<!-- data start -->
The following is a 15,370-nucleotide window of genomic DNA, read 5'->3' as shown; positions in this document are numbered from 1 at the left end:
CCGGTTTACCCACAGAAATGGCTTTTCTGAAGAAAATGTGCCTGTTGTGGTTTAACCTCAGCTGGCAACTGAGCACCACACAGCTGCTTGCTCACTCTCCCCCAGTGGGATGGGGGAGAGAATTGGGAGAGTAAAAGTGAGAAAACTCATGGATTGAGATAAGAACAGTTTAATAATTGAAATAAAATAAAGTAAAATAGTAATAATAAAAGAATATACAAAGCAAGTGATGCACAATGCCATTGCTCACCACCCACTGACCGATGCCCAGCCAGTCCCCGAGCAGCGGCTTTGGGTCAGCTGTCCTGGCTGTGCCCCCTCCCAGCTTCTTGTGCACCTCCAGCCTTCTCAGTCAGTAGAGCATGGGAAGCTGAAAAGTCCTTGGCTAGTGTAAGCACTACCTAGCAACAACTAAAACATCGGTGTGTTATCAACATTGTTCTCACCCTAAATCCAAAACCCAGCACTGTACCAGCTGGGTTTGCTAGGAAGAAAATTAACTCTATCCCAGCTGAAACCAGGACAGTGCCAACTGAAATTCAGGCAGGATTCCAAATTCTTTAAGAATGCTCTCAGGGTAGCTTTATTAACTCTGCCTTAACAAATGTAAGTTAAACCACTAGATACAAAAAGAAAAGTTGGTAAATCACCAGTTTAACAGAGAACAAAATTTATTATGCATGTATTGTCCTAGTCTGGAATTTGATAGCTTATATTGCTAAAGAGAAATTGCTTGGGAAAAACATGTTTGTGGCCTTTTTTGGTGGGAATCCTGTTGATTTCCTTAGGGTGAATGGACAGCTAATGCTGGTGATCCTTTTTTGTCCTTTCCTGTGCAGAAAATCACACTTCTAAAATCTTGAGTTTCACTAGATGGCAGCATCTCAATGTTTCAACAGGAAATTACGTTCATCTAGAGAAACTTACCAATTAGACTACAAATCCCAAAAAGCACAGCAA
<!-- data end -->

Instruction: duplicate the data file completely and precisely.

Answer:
The following is a 15,370-nucleotide window of genomic DNA, read 5'->3' as shown; positions in this document are numbered from 1 at the left end:
CCGGTTTACCCACAGAAATGGCTTTTCTGAAGAAAATGTGCCTGTTGTGGTTTAACCTCAGCTGGCAACTGAGCACCACACAGCTGCTTGCTCACTCTCCCCCAGTGGGATGGGGGAGAGAATTGGGAGAGTAAAAGTGAGAAAACTCATGGATTGAGATAAGAACAGTTTAATAATTGAAATAAAATAAAGTAAAATAGTAATAATAAAAGAATATACAAAGCAAGTGATGCACAATGCCATTGCTCACCACCCACTGACCGATGCCCAGCCAGTCCCCGAGCAGCGGCTTTGGGTCAGCTGTCCTGGCTGTGCCCCCTCCCAGCTTCTTGTGCACCTCCAGCCTTCTCAGTCAGTAGAGCATGGGAAGCTGAAAAGTCCTTGGCTAGTGTAAGCACTACCTAGCAACAACTAAAACATCGGTGTGTTATCAACATTGTTCTCACCCTAAATCCAAAACCCAGCACTGTACCAGCTGGGTTTGCTAGGAAGAAAATTAACTCTATCCCAGCTGAAACCAGGACAGTGCCAACTGAAATTCAGGCAGGATTCCAAATTCTTTAAGAATGCTCTCAGGGTAGCTTTATTAACTCTGCCTTAACAAATGTAAGTTAAACCACTAGATACAAAAAGAAAAGTTGGTAAATCACCAGTTTAACAGAGAACAAAATTTATTATGCATGTATTGTCCTAGTCTGGAATTTGATAGCTTATATTGCTAAAGAGAAATTGCTTGGGAAAAACATGTTTGTGGCCTTTTTTGGTGGGAATCCTGTTGATTTCCTTAGGGTGAATGGACAGCTAATGCTGGTGATCCTTTTTTGTCCTTTCCTGTGCAGAAAATCACACTTCTAAAATCTTGAGTTTCACTAGATGGCAGCATCTCAATGTTTCAACAGGAAATTACGTTCATCTAGAGAAACTTACCAATTAGACTACAAATCCCAAAAAGCACAGCAA